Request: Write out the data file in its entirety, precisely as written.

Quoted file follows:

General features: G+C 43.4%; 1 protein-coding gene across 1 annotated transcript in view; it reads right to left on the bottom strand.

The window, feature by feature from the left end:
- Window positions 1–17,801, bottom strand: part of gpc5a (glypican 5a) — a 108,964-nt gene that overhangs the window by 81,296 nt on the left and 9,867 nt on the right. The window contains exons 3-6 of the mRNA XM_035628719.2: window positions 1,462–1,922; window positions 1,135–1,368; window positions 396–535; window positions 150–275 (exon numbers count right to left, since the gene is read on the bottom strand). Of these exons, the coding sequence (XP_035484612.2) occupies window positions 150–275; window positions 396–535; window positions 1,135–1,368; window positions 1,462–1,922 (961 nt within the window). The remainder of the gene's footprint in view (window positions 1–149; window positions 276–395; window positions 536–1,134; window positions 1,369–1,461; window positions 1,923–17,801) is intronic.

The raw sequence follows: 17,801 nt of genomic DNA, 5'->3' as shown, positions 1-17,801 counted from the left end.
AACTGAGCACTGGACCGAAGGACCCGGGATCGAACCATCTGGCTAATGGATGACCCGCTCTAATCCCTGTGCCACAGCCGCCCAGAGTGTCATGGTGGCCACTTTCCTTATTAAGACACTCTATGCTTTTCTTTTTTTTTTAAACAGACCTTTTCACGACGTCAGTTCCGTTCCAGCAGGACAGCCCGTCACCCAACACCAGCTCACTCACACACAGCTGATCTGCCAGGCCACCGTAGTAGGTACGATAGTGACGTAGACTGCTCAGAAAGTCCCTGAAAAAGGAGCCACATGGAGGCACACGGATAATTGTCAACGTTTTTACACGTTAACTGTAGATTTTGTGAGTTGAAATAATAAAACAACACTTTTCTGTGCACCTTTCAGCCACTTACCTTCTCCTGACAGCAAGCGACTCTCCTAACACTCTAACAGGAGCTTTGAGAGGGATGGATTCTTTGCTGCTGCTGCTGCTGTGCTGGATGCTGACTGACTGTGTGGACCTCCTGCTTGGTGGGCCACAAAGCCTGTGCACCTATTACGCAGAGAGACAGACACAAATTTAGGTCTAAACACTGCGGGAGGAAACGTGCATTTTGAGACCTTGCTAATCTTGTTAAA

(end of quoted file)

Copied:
General features: G+C 43.4%; 1 protein-coding gene across 1 annotated transcript in view; it reads right to left on the bottom strand.

The window, feature by feature from the left end:
- Window positions 1–17,801, bottom strand: part of gpc5a (glypican 5a) — a 108,964-nt gene that overhangs the window by 81,296 nt on the left and 9,867 nt on the right. The window contains exons 3-6 of the mRNA XM_035628719.2: window positions 1,462–1,922; window positions 1,135–1,368; window positions 396–535; window positions 150–275 (exon numbers count right to left, since the gene is read on the bottom strand). Of these exons, the coding sequence (XP_035484612.2) occupies window positions 150–275; window positions 396–535; window positions 1,135–1,368; window positions 1,462–1,922 (961 nt within the window). The remainder of the gene's footprint in view (window positions 1–149; window positions 276–395; window positions 536–1,134; window positions 1,369–1,461; window positions 1,923–17,801) is intronic.

The raw sequence follows: 17,801 nt of genomic DNA, 5'->3' as shown, positions 1-17,801 counted from the left end.
AACTGAGCACTGGACCGAAGGACCCGGGATCGAACCATCTGGCTAATGGATGACCCGCTCTAATCCCTGTGCCACAGCCGCCCAGAGTGTCATGGTGGCCACTTTCCTTATTAAGACACTCTATGCTTTTCTTTTTTTTTTAAACAGACCTTTTCACGACGTCAGTTCCGTTCCAGCAGGACAGCCCGTCACCCAACACCAGCTCACTCACACACAGCTGATCTGCCAGGCCACCGTAGTAGGTACGATAGTGACGTAGACTGCTCAGAAAGTCCCTGAAAAAGGAGCCACATGGAGGCACACGGATAATTGTCAACGTTTTTACACGTTAACTGTAGATTTTGTGAGTTGAAATAATAAAACAACACTTTTCTGTGCACCTTTCAGCCACTTACCTTCTCCTGACAGCAAGCGACTCTCCTAACACTCTAACAGGAGCTTTGAGAGGGATGGATTCTTTGCTGCTGCTGCTGCTGTGCTGGATGCTGACTGACTGTGTGGACCTCCTGCTTGGTGGGCCACAAAGCCTGTGCACCTATTACGCAGAGAGACAGACACAAATTTAGGTCTAAACACTGCGGGAGGAAACGTGCATTTTGAGACCTTGCTAATCTTGTTAAA